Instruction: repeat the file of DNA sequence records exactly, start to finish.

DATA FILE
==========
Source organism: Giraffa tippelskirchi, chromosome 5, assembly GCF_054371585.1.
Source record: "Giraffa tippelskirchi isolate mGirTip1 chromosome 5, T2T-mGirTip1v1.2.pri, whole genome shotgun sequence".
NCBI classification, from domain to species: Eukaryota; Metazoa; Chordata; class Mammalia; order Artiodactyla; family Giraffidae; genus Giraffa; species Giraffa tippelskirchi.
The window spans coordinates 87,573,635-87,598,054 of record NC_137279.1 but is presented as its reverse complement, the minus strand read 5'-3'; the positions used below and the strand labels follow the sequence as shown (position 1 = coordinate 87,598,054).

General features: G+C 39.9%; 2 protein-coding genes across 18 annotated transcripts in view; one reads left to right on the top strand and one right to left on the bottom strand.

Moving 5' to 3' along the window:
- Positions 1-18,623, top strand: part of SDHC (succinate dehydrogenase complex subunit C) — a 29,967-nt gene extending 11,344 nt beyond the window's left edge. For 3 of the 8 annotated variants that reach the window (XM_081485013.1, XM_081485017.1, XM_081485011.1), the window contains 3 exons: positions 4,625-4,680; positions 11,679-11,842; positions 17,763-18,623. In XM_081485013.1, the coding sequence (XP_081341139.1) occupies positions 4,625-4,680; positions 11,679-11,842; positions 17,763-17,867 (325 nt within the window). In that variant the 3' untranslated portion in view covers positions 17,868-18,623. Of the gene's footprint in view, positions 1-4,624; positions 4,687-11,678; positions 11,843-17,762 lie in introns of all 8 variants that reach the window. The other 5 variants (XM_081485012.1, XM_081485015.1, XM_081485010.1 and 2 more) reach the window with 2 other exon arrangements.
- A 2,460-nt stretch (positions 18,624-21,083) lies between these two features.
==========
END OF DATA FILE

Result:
Source organism: Giraffa tippelskirchi, chromosome 5, assembly GCF_054371585.1.
Source record: "Giraffa tippelskirchi isolate mGirTip1 chromosome 5, T2T-mGirTip1v1.2.pri, whole genome shotgun sequence".
NCBI classification, from domain to species: Eukaryota; Metazoa; Chordata; class Mammalia; order Artiodactyla; family Giraffidae; genus Giraffa; species Giraffa tippelskirchi.
The window spans coordinates 87,573,635-87,598,054 of record NC_137279.1 but is presented as its reverse complement, the minus strand read 5'-3'; the positions used below and the strand labels follow the sequence as shown (position 1 = coordinate 87,598,054).

General features: G+C 39.9%; 2 protein-coding genes across 18 annotated transcripts in view; one reads left to right on the top strand and one right to left on the bottom strand.

Moving 5' to 3' along the window:
- Positions 1-18,623, top strand: part of SDHC (succinate dehydrogenase complex subunit C) — a 29,967-nt gene extending 11,344 nt beyond the window's left edge. For 3 of the 8 annotated variants that reach the window (XM_081485013.1, XM_081485017.1, XM_081485011.1), the window contains 3 exons: positions 4,625-4,680; positions 11,679-11,842; positions 17,763-18,623. In XM_081485013.1, the coding sequence (XP_081341139.1) occupies positions 4,625-4,680; positions 11,679-11,842; positions 17,763-17,867 (325 nt within the window). In that variant the 3' untranslated portion in view covers positions 17,868-18,623. Of the gene's footprint in view, positions 1-4,624; positions 4,687-11,678; positions 11,843-17,762 lie in introns of all 8 variants that reach the window. The other 5 variants (XM_081485012.1, XM_081485015.1, XM_081485010.1 and 2 more) reach the window with 2 other exon arrangements.
- A 2,460-nt stretch (positions 18,624-21,083) lies between these two features.